Friday, December 9, 2011


Gold is cheap relative to the idea that you could have a life’s fortune on a statement from a clearing agent [your brokerage account] and find out that you don’t have a penny left anywhere.  Which should you have had, physical gold or that clearing house statement?  Gold is cheap because of the condition of other things 
                                                   - Jim Sinclair

How can you have your money anywhere...and expect and feel certain that this money will be returned to you when you see the inner workings of finance and Wall Street through the eyes of the collapse of MF (Global)?  LINK


  1. Ain't that the fucking truth. I've been front running gold and silver for two years.

  2. MF Global Customer Losses may be Soros's Gain - WSJ Gets it Wrong

    This WSJ headline is not correct: "Corzine's Loss May Be Soros's Gain -"The headline needs to read "MF Global Customer Losses may be Soros's Gain" If there was an illegal conveyance to MF Global Holdings from customer segregated accounts customers then Soros may bet the beneficiary with customers being once again victimized. A finding that there was an illegal conveyance would mean that the assets now being sold off in distressed fashion and for pennies on the dollar may belong to customers such as myself. In a way George Soros just purchased $2 Billion dollars of fenced goods potentially owned by MF Global customers including Gerald Celente and I. Preventing this from a happening was a major goal of the commodity customer coalition. The Trustee Giddens and the Court are not protecting retail consumers; the structure of the bankruptcy is such that there are two bankruptcy proceedings one being managed by Giddens and the other by FBI directory Louis Freeh. This has put customer interests at distinct disadvantage. Rushing the liquidation of assets has also been to the detriment of customers. The WSJ and the media want to make Corzine the victim.. He is not. Corzine, Soros, and other players benefit at the expense of the general public. I go on to explain repo and reverse repo's with an analogy about cars in longterm parking at the airport.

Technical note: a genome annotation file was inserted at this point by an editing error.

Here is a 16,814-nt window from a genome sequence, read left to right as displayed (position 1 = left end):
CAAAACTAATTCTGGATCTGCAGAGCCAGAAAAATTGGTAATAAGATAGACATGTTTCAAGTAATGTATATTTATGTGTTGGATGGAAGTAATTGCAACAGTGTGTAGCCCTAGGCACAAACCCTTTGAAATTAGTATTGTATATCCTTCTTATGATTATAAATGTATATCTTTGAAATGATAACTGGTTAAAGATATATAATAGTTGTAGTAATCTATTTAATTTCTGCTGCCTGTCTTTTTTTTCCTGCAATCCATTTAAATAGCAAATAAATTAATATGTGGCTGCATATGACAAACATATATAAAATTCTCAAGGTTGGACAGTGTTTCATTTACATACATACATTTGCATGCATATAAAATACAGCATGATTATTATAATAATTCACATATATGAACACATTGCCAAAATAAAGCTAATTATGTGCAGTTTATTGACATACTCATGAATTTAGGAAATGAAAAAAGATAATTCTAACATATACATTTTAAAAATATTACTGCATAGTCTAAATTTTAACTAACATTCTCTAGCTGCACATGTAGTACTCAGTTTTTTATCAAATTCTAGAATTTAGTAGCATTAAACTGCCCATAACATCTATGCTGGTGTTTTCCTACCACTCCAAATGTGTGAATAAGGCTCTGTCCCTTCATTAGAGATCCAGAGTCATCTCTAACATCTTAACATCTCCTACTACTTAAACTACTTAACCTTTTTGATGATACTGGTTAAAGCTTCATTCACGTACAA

3. Corzine got runned over by a EURO reindeer

    Walking home from Lloyd's house Christmas Eve.

    You can say there's no such thing as negative Alpha,

    But as for me and Blankfein, we believe.

    He'd been drinkin' too much Keynesian eggnog,

    And they'd begged him not to so.

    But he'd lost his trader medication,

    So he stumbled out the door into the EURO sovereign snow.
    When they found him Christmas mornin',

    At the scene of the attack,

    There was a note pinned on his forehead,

    That said give us all our segregated monies back.

  4. The Gold "Rehypothecation" Unwind Begins: HSBC Sues MF Global Over Disputed Ownership Of Physical Gold

    That paper gold, in the form of electronic ones and zeros, typically used by various gold ETFs, or anything really that is a stock certificate owned by the ubiquitous Cede & Co (read about the DTCC here), is in a worst case scenario immediately null and void as it is, as noted, nothing but ones and zeros on some hard disk that can be formatted with a keystroke, has long been known, and has been the reason why the so called gold bugs have always advocated keeping ultimate wealth safeguards away from any form of counterparty risk. Which in our day and age of infinite monetary interconnections, means virtually every financial entity. After all, just ask Gerald Celente what happened to his so-called gold held at MF Global, or as it is better known now: "General Unsecured Claim", which may or may not receive a pennies on the dollar equitable treatment post liquidation. What, however, was less known is that physical gold in the hands of the very same insolvent financial syndicate of daisy-chained underfunded organizations, where the premature (or overdue) end of one now means the end of all, is also just as unsafe, if not more. Which is why we read with great distress a just broken story by Bloomberg according to which HSBC, that other great gold "depository" after JP Morgan (and the custodian of none other than GLD) is suing MG Global "to establish whether he or another person is the rightful owner of gold worth about $850,000 and silver bars underlying contracts between the brokerage and a client." The notional amount is irrelevant: it could have been $0.01 or $1 trillion: what is very much relevant however, is whether or not MF Global was rehypothecating (there is that word again), or lending, or repoing, or whatever you want to call it, that one physical asset that it should not have been transferring ownership rights to under any circumstances. Essentially, this is at the heart of the whole commingling situation: was MF Global using rehypothecated client gold to satisfy liabilities? The thought alone should send shivers up the spine of all those gold "bugs" who have been warning about precisely this for years. Because the implications could be staggering.